Danielle:

There are couple of things that I want to talk about around that. One is that one of food tanks' major goals is to bridge domestic and global food issues, show how whether it's malnutrition over there in sub-Saharan Africa, or obesity here in Phoenix that they're part of the same problems and some of the same resolutions.

We need to understand that what happens here and what happens over there are part of the same story. Second, We really need to galvanize what I call the food movement, but I'm not sure if there is a food movement in the United States. Maybe that's something we can talk about, too.

There are a lot of us in this room who are very concerned about our own personal health. We choose different products and we shop at certain places because we're concerned about, selfishly, but for our own health.

That's great, but if we can galvanize that foodie movement to combat what's going on in other parts of the world, to realize that there's a bigger story. Hunger, obesity, and climate change are all very connected. We can use all of that passion around food for global good.

Frank:

What's the gender story domestically?

Danielle:

The gender story domestically is very interesting. We featured a photographer who started this website called "FarmHer" where she traveled around the country taking these wonderful photos of women farmers and changing that stereotype that farmers aren't only men.

That farmers are families, that family farmers make up...There are 500 million of them around the globe. Women are a huge part of that. They're doing a lot of the labor. On farms in the United States, I grew up in a small town called Defiance, Missouri. It was all farming, corn, soybeans, livestock, and hogs.

I have very vague memories of the men farmers in that community, but I remember the women. They were the ones who were cooking for the church suppers and took food to people when they were sick. All of this was done while they were driving buses for the school and also farming. Realizing that women are playing all these different roles in agriculture that we don't always recognize.

Frank:

What's your view on whether there's a war out there over agriculture and food?

Danielle:

A war?

Frank:

Jim Blome talked about that yesterday having the stone barns thing and hearing Bitman talk there whose word he used.

Danielle:

I thought Bitman was very complimentary of the more conventional, or industrial farmers that were in the room at the end of that conference. I wasn't here during that speech yesterday. I think that there's a lot of misconceptions.

There's misconceptions about the work that I do, there's misconceptions about the work that many of the people in this room do. What we need is more dialogue and conversation. What this conference and what the Food Tank Summit, or the New York Times event can do is bring different voices together who normally wouldn't be in the same room. We should all be talking to each other, we shouldn't be at war, we should be trying to find common ground.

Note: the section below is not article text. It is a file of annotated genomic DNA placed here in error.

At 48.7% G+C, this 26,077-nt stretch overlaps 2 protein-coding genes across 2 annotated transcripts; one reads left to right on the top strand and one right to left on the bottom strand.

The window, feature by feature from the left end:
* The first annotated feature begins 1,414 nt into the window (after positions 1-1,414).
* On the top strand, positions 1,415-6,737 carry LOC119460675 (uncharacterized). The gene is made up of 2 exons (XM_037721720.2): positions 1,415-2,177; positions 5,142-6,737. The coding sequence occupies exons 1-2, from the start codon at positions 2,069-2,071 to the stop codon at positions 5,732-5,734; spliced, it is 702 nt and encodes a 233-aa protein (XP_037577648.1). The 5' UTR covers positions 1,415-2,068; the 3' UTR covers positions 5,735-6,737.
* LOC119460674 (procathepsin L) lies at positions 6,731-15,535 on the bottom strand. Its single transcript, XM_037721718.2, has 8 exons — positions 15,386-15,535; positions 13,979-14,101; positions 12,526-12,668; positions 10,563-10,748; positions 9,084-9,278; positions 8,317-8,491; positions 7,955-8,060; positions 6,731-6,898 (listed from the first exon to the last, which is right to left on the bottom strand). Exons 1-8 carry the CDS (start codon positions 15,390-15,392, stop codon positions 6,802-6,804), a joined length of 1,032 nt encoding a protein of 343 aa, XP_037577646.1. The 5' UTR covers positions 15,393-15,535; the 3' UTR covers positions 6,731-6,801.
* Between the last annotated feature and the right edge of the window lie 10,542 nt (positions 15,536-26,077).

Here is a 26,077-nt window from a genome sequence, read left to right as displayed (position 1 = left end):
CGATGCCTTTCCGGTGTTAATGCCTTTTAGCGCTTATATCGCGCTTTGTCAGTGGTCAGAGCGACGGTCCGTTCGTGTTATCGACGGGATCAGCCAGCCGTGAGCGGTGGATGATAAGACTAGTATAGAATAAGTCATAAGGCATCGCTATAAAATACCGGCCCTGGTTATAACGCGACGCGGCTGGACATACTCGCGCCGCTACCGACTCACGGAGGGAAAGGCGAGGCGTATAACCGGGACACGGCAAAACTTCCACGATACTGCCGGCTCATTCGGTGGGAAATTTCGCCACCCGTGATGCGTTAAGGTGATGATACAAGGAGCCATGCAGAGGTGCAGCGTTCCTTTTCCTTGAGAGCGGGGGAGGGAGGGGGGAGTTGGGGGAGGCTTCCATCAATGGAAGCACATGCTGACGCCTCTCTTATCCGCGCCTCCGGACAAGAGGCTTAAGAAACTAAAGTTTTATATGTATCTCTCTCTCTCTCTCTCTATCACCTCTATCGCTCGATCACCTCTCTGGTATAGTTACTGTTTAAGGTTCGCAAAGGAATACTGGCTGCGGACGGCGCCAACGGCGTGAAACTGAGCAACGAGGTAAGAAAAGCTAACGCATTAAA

[applause]

Frank:

That's very much what we try to do with the Planet Forward project. We were partnering at the summit that you had which was at GW. It was remarkable. One of the interesting things is, there seems to be an appetite [laughs] to engage that dialogue, because you were booked solid. You had a wait list a mile long for people to attend. Do people want that wholesome dialogue, or do they just want access to the microphone to make their own point do you think?

Danielle:

Now to use another food pun, people crave that. People are craving to talk to one another. The Food Tank Summit was a great event, I loved doing it, having you there, everything that we did, but we were criticized in a lot of ways, because we didn't have enough farmers.

I fully acknowledge that we didn't have enough farmers on panels. We didn't have a big budget. I couldn't bring as many farmers as I wanted to in. A lot of the speakers, in addition to their day jobs, were also farmers. We tried to level that by doing that.

There is this need, this want from the people in this room, you, and me to have that conversation, to keep having the conversations and to find...In a lot of ways we all think that we totally disagree on all aspects of agriculture, if you're from the non-profit side versus the science, industrial, and company side. What I've found is that there is more in common than there isn't.

Frank:

Danielle do you dive into your analytics at Food Tank enough to figure out...Like New York Times has most emailed stories. Do you know which stories and which genre of stories drive the most eyeballs, interest and comment?

Danielle:

Yeah. [laughs] Lists, 101 organizations that are changing the food movement, ten ways to grow food in your backyard. Those lists are [laughs] what bring people to our website. For whatever reason we have been referred to as the Buzzfeed of the food movement.

We're more than that, because we bring people in and there are more in-depth articles, there are interviews with farmers or policy makers, or there are research publications to read. It's really lists.

[crosstalk]

Frank:

How about topics? Are people more interested in nutrition focused stories or how to...?

Danielle: